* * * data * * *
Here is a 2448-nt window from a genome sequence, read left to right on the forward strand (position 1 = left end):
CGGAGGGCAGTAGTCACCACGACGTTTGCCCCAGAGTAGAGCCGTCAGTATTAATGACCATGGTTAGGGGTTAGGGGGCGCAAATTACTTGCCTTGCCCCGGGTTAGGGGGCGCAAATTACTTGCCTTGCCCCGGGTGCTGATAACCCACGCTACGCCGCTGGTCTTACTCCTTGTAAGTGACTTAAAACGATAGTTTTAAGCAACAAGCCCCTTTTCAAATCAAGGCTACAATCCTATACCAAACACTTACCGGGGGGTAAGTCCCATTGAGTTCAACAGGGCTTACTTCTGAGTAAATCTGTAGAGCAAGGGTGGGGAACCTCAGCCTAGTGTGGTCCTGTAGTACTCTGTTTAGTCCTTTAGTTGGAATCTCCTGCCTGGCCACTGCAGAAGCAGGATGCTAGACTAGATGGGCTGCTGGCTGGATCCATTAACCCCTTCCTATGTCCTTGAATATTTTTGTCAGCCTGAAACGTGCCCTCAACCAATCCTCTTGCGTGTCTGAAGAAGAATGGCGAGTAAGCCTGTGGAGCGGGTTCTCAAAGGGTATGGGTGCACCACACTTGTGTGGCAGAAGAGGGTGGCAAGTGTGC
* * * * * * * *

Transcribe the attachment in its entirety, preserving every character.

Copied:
Here is a 2448-nt window from a genome sequence, read left to right on the forward strand (position 1 = left end):
CGGAGGGCAGTAGTCACCACGACGTTTGCCCCAGAGTAGAGCCGTCAGTATTAATGACCATGGTTAGGGGTTAGGGGGCGCAAATTACTTGCCTTGCCCCGGGTTAGGGGGCGCAAATTACTTGCCTTGCCCCGGGTGCTGATAACCCACGCTACGCCGCTGGTCTTACTCCTTGTAAGTGACTTAAAACGATAGTTTTAAGCAACAAGCCCCTTTTCAAATCAAGGCTACAATCCTATACCAAACACTTACCGGGGGGTAAGTCCCATTGAGTTCAACAGGGCTTACTTCTGAGTAAATCTGTAGAGCAAGGGTGGGGAACCTCAGCCTAGTGTGGTCCTGTAGTACTCTGTTTAGTCCTTTAGTTGGAATCTCCTGCCTGGCCACTGCAGAAGCAGGATGCTAGACTAGATGGGCTGCTGGCTGGATCCATTAACCCCTTCCTATGTCCTTGAATATTTTTGTCAGCCTGAAACGTGCCCTCAACCAATCCTCTTGCGTGTCTGAAGAAGAATGGCGAGTAAGCCTGTGGAGCGGGTTCTCAAAGGGTATGGGTGCACCACACTTGTGTGGCAGAAGAGGGTGGCAAGTGTGC